There’s some important terms we should distinguish from the start, and that’s:

  1. Knowing - This is the outcome of learning a new skill. In other words, what you can do after.
  2. Understanding - This is the outcome of knowing a skill, and being able to relate it to other skills through concept building. This is the deep thought part of learning.

They’re very different terms [2][3].

When learning new skills, it’s important to try and achieve understanding of that skill. This takes more time, but has a lot of advantages:

  1. We’re less likely to forget what we learned.
  2. We have the ability to relate what we learned to other things we already learned. That relationship allows us to tie things together on a conceptual basis, and is a better pool to pull from.

Types of learning, and the myth/limitation of VARK

VARK [4] stands for:

  • Visual: Charts/Graphs/Flow Charts/etc.
  • Aural: Learning by hearing (e.g. Audio Books, Lectures)
  • Read/Write: Written material (e.g. Books)
  • Kinesthetic: Experience or practice doing something

Many of us probably aren’t familiar with the term VARK, but have heard of “Learning Styles.” and there is a correlation between one’s major (or destination career)[5], and their learning style. Sites such as PluralSight, Linkedin Learning, and the like exist for that Visual and Aural aspect. Audible is an example of near purely Aural. Class projects, homework, and so on are examples of Kinesthetic learning.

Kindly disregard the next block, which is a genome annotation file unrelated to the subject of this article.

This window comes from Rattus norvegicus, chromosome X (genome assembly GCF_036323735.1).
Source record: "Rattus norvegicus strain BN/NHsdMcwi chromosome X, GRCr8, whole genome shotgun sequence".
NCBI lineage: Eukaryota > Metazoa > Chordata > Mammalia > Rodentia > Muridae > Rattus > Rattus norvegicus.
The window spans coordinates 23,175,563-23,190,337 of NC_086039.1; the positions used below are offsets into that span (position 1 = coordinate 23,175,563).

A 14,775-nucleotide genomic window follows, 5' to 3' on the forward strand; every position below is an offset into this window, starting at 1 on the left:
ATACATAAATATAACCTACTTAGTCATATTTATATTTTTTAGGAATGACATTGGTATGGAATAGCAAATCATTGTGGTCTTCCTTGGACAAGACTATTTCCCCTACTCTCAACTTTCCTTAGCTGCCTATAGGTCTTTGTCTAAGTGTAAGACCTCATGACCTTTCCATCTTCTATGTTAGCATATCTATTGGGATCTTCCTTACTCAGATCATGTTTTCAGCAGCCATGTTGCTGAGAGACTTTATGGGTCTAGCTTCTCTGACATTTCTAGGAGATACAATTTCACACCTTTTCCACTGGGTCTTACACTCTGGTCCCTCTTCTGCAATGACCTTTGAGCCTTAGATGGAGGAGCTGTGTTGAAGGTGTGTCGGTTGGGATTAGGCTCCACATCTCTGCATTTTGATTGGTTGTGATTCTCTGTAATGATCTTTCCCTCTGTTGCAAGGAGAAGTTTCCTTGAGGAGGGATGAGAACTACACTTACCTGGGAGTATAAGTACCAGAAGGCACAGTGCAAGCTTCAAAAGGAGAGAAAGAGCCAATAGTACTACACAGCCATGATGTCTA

The problem with VARK is that people incorrectly assume that they can only learn by one style. For example, people who prefer Visual may shy away from written work. This is similar to when people say “I’m bad at Math”, then they’re going to be bad at Math. Regardless of effort or other factors because those people already determined that they can’t or won’t learn it.

When it comes to learning, a multi-facet approach is much better [6]. Veritasium [6] has an excellent video talking about this very problem. While I believe he’s a bit more harsh on this topic than I am, I do believe that VARK is limiting.

So tip one, on learning better. Don’t limit yourself to one style of learning. Allow yourself to use multiple styles, and to not be “uncomfortable” with any one style. It’s worth noting that all styles can’t be used in all areas of learning, as a friend of mine correctly pointed out.

Phases of Learning

One of my favorite books, “How to Read a Book” talks about phases of reading. I personally feel those phases are the same for learning, in general. Each phase grows on the other, but in order, they’re:

Elementary Understanding

The elementary phase is described as the ability to read the words themselves and to understand at least what the words mean.

When we look at learning as a whole, the elementary understanding phase is necessary for us to even comprehend the material we’re trying to learn. For example, if we look at a language, then this would be the letters that make up the language, and some simple words.

Introspectional

Introspectional reading is classified as light reading of material. It’s also called skim-reading. Most of our time spent when reading is spent in this area, be that from reading emails to news articles to fiction.